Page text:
Environmentalists oppose the drilling, calling the approval a severe setback for Biden’s goal of cutting CO2 emissions in half by 2030. And they’ve got support: More than 1 million protest letters have been sent to the White House, a petition has 3.2 million signatures, and the #StopWillow hashtag on TikTok has over 180 million views.

But Alaska lawmakers, oil industry groups, and some Native groups welcome the Willow oil project for the revenue and jobs it could create.

Biden *tried* to please everyone

The final project scales back ConocoPhillips’s original proposal by about 68,000 acres, only allowing three out of five requested drilling “pads,” or sites where a rig is set up.

Biden also threw in some environmental consolation gifts: He banned all drilling in the Arctic Ocean and added protections for 13 million acres of the National Petroleum Reserve in Alaska. But Jamal Raad, co-founder of the climate group Evergreen Action, called these measures “lipstick on a pig.”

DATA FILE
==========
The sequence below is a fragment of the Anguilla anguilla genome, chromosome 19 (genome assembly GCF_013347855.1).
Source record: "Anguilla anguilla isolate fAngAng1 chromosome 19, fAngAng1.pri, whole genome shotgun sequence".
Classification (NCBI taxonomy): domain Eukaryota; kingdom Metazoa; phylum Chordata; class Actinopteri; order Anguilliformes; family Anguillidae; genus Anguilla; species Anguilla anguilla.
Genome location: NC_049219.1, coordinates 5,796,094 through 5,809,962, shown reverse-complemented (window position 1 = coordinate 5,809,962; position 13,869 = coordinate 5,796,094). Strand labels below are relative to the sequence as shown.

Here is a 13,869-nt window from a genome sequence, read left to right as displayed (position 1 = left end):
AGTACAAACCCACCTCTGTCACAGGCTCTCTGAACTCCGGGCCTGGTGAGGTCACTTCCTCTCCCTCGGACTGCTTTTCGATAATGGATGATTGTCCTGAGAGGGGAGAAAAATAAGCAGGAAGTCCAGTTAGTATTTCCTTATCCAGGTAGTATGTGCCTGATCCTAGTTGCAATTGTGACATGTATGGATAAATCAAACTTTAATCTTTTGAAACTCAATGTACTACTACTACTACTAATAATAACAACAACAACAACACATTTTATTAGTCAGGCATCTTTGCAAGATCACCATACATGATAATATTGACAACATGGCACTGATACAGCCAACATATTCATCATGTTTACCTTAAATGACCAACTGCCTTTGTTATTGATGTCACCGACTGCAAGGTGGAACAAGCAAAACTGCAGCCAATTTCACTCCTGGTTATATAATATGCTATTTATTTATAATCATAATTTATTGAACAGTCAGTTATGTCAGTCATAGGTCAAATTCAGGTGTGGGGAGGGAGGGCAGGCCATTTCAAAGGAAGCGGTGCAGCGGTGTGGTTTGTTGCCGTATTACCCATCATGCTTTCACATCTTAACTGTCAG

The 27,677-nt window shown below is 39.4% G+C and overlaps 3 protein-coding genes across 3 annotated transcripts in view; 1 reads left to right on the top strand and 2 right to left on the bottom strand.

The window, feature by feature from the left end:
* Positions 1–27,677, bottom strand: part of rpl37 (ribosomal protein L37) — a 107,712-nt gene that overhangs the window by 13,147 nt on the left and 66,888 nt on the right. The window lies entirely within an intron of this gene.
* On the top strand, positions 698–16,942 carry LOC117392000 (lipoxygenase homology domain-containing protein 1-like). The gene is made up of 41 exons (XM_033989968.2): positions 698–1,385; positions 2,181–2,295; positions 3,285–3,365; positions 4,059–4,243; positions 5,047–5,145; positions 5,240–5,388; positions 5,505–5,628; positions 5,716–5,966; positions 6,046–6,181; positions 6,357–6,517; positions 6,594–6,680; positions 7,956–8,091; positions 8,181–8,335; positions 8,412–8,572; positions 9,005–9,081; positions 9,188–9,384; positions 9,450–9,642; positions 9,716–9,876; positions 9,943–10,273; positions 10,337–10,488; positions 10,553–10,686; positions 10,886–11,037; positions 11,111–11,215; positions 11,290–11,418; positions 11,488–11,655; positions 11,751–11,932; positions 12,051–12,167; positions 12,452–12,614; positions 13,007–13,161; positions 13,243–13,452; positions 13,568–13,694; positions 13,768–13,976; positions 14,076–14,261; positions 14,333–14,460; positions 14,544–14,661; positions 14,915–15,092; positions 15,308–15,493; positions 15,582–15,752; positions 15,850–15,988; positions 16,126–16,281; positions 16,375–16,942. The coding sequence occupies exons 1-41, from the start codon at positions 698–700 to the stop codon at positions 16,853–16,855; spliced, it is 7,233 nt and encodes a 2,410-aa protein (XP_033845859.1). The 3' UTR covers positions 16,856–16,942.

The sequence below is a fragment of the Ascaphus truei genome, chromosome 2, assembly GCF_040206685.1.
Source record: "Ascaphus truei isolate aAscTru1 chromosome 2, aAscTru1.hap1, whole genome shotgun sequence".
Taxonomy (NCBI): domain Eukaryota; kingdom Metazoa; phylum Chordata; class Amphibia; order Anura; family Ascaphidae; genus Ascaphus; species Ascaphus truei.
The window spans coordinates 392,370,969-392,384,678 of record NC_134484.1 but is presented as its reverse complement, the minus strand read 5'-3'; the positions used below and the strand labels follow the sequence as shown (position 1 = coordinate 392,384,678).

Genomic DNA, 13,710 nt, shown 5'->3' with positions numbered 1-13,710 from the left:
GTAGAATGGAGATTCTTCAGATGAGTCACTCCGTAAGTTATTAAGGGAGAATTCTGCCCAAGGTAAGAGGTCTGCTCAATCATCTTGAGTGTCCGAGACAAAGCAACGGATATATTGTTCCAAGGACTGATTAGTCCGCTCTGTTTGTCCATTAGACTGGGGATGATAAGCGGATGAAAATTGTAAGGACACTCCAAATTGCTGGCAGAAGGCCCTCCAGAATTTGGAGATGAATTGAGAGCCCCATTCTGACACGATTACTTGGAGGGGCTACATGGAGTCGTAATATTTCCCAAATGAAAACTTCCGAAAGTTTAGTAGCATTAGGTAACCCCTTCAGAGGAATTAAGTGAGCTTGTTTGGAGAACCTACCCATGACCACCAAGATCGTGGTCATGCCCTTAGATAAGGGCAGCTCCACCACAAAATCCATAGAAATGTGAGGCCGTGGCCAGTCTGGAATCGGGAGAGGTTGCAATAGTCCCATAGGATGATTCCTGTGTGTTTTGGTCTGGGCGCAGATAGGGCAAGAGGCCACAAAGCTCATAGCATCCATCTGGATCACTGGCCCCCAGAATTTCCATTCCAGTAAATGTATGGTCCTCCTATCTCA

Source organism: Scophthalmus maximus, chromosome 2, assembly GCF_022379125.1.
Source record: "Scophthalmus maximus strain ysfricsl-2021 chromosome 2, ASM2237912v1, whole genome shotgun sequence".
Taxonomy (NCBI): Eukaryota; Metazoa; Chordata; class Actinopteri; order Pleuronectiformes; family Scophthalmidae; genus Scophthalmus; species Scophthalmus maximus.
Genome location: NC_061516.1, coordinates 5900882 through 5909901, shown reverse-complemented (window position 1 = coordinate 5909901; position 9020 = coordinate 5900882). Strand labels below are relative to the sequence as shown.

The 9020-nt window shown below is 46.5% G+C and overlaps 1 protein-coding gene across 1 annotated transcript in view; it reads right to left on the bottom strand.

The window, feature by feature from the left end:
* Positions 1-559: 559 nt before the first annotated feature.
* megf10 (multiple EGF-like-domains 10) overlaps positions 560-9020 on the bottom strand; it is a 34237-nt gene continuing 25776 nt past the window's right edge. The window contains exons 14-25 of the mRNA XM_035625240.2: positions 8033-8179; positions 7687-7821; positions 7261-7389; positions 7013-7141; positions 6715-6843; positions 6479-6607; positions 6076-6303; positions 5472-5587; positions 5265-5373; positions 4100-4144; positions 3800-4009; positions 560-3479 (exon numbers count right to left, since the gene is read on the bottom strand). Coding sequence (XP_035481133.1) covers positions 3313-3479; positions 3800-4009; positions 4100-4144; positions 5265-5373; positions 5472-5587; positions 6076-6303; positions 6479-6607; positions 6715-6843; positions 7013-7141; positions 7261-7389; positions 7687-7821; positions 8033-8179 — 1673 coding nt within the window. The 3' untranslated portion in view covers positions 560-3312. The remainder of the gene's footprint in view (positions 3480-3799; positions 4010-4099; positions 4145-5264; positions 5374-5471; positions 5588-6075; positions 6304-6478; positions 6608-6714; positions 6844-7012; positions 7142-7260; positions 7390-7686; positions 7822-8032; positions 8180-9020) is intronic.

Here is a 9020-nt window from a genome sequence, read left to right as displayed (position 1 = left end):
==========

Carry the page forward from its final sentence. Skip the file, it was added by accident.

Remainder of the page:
Looking ahead…environmental groups plan to oppose the project in court.—JW



Key performance indicators

A 7-11 in Japan SOPA Images/Getty Images

Stat: Pour out a Slurpee for Masatoshi Ito, the Japanese billionaire who took 7-Eleven convenience stores global (he died on Friday at age 98). Ito succeeded in making 7-Eleven the place to grab mustard and batteries in the middle of the night, and nowhere is it more popular than in his native country. Despite the chain being headquartered in Dallas, Texas, about a quarter of the world’s 83,000 7-Elevens are located in Japan, with 2,881 in Tokyo alone.

Quote: “We have no relation to Silicon Valley Bank.”

There’s no question that the fallout from the collapse of Silicon Valley Bank could be far-reaching, but it probably wouldn’t have sent customers at an Indian cooperative bank into a panic except for one thing: their similar names. Mumbai-based SVC Bank reminded everyone this weekend that it has zero connection to the now notorious SVB and urged its customers to ignore “baseless rumors and mischief-mongering” after fielding repeated questions on social media about whether it was failing.

Read: How to protect your money from a bank failure. (Wall Street Journal)


Don’t be like Jerry

Jerry from Parks and Rec getting a pie in his face. Parks and Recreation/NBC via Giphy

Want to hold your own with the CFO, but keep getting sidetracked by everything else going on (today’s distraction is Pi Day pies)? The Brew’s best-selling Financial Forecasting sprint is a one-week online course that’ll get you up to speed on all things business budgets. Reserve your seat now.


What else is brewing